Turkish entrepreneurs in Britain “won’t rest” until they have overturned a High Court judgment on immigration rules that have made it harder for thousands of Turks to stay in the UK.
The vow was made by the Alliance of Turkish Businesspeople (AOTB) after it lost a legal challenge to the “retrospective application” of a tougher Home Office policy introduced a year ago.
The new hurdles for Turkish business people and their dependants seeking indefinite leave to remain (ILR) in the UK were imposed with immediate effect on 16 March, 2018.
Those applying for ILR on or after that date must now provide five years of residence, pay an application fee of £2,389 and provide evidence of proficiency in English.
Previously, Turkish nationals had the right to start a business in the UK with the ability to settle after four years, free of charge and without any tests, according to the AOTB.
The rights stemmed from the European Community Association Agreement (ECAA) with Turkey, more commonly known as the Ankara Agreement, to which the UK became a party in 1973.
Thousands of Turkish business owners and their families have been able to settle in Britain over the years as a result.
The AOTB, a London-based company set up by Turkish nationals affected by the policy amendments, announced on Tuesday, 26 March, that they were seeking to challenge the court ruling.
“We have just filed for permission to appeal the High Court’s unlawful and unfair judgment,” the AOTB wrote on Twitter.
“We won’t rest until the retrospective policy changes affecting existing Turkish businesspeople are overturned.”
The judgment was handed down on 18 March following a hearing at London’s Royal Courts of Justice 11 days earlier in relation to the Home Office’s ECCA business guidance.
The AOTB, which had crowdfunded over £100,000 for its campaign war chest, had argued that applying the new rules to existing visa holders was “unlawful and extremely unfair”.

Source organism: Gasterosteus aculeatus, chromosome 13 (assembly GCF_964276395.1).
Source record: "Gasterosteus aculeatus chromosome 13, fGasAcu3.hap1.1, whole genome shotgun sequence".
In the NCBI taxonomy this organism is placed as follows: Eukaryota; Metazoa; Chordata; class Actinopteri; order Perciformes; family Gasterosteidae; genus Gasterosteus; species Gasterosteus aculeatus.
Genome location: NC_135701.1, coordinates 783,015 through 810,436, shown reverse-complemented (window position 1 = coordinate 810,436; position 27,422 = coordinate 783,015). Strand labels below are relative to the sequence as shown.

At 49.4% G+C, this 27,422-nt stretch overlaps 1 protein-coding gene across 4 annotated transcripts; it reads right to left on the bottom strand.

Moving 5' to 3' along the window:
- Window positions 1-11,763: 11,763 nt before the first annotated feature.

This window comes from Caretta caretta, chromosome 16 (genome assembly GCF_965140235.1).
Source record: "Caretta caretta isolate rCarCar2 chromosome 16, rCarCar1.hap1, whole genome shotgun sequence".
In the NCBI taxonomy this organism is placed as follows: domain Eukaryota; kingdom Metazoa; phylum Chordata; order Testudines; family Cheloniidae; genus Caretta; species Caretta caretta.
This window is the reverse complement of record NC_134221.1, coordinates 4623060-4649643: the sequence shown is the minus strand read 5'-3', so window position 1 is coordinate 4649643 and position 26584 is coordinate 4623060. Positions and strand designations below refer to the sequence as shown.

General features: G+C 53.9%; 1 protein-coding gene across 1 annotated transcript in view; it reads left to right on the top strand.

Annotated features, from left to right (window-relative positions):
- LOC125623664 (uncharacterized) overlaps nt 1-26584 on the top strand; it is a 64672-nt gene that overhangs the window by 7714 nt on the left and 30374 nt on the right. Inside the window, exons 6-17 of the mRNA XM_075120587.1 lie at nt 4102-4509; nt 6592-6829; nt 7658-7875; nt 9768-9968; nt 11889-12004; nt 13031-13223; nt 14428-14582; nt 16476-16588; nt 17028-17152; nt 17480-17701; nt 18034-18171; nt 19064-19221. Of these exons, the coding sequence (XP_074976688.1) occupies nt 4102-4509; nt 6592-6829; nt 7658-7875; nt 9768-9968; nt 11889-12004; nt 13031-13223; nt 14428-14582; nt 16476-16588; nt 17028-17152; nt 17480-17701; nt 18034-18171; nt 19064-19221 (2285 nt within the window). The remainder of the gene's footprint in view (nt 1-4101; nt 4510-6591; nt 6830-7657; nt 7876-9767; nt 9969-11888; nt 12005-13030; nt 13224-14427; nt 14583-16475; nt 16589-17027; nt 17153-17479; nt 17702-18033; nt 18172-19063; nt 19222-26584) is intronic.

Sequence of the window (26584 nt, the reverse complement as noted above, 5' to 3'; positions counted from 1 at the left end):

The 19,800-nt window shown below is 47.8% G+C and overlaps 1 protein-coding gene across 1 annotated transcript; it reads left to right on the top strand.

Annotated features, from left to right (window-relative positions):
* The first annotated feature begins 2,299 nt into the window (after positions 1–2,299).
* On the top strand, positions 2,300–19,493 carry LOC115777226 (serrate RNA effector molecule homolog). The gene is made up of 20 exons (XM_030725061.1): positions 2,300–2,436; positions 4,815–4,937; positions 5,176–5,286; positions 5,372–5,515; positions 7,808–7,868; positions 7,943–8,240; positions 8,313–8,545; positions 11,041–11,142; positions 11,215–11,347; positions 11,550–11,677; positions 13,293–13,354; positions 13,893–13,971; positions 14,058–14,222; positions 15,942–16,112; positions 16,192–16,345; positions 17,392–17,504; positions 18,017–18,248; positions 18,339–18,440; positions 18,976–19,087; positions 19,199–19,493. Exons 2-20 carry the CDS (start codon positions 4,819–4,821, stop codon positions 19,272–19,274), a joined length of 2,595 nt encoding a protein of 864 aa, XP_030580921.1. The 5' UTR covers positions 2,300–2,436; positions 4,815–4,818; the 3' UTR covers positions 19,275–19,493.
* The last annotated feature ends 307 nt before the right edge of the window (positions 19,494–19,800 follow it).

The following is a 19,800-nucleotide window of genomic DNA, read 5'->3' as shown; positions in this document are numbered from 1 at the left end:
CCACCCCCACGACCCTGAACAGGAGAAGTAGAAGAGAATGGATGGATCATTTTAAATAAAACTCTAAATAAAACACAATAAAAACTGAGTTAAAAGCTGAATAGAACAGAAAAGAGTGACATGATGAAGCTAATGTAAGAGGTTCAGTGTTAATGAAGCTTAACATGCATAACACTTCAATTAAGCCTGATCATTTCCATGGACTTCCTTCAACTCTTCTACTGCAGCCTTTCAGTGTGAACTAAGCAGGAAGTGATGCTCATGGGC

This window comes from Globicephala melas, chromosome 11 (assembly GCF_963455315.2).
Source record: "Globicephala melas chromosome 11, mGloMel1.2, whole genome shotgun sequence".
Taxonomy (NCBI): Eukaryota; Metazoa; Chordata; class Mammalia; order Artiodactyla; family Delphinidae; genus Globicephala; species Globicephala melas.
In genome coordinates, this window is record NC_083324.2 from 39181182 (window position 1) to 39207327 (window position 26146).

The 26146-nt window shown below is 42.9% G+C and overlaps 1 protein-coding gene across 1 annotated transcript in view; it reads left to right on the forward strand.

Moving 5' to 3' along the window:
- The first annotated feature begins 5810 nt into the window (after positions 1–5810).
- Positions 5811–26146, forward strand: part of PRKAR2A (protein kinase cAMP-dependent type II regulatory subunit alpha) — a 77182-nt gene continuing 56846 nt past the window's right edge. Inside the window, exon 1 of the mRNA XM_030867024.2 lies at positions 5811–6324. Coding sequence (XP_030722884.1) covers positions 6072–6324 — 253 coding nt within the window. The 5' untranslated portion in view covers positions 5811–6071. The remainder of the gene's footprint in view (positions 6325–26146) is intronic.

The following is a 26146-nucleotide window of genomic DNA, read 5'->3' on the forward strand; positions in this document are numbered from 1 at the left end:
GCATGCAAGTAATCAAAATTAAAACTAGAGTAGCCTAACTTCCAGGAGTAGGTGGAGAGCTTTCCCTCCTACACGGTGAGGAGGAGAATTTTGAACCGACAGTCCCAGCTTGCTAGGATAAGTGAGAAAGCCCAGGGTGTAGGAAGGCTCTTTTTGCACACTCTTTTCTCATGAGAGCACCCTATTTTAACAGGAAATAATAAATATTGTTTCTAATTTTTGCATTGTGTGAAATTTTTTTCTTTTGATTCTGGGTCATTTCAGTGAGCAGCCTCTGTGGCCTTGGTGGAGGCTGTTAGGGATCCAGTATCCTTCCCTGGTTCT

It says that around 12,500 people who “moved their families and invested in the UK with the expectation that they would be eligible to apply for settlement in four years’ time, have had that right taken away from them”.
Lawyers for the Home Office defended the new ECCA guidance as “legitimate” and “carefully calculated to ensure that there was not such unfairness as to amount to an abuse of power”.
They stressed that those who had applied for ILR before 16 March, 2018, would be considered “under the old policy” and that the changes were “limited and proportionate”.
Handing down his judgment Justice James Dingemans dismissed the AOTB’s claim for a judicial review stating that the ECCA policy update “can be objectively justified as a proportionate response in the public interest”.
“This is because the Home Office was entitled to attempt to introduce some uniformity with the nationals of other states, and because changes to the requirements have been restricted so as to reduce the impact on the applicants for ILR,” he said.
“The requirement to take an English language test might affect some applicants even though the evidence did not illustrate those particular problems, but fluency in the English language will assist integration in the UK.
“The cost of making the application for ILR will be a burden for all and very difficult for some, but it is a payment towards the operation of the system which will benefit the applicants.
“Finally the increase of 1 year before ILR can be obtained is important, but the extra time is not excessive when compared to some other routes of settlements, even for those who had already satisfied the requirements to obtain ILR but had not yet applied for ILR before the policy changed.
“Different considerations might have applied if more extensive and more onerous requirements had been imposed on the applicants by the change of policy.”
The 11-page judgment cited “illustrative” figures which showed that there have been “about 1,500 to 2,300 applications per annum by Turkish business people under the old policy in the three years up to March 2018”.
“This suggests that there are about 6,000 Turkish business people, and their dependants, who were on the path to ILR or had qualified for ILR under the old policy before it was changed on 16 March 2018,” Justice Dingemans noted.
The AOTB said it was “very disappointed” by the judgment.
Writing on Twitter, AOTB founder Leni Candan said: “Astonishing that despite agreeing that there was a breach of legitimate expectation, the Court has basically said that it can be excused because the Home Office could have treated us much worse.
“Retrospective application of any policy is wrong, full stop.”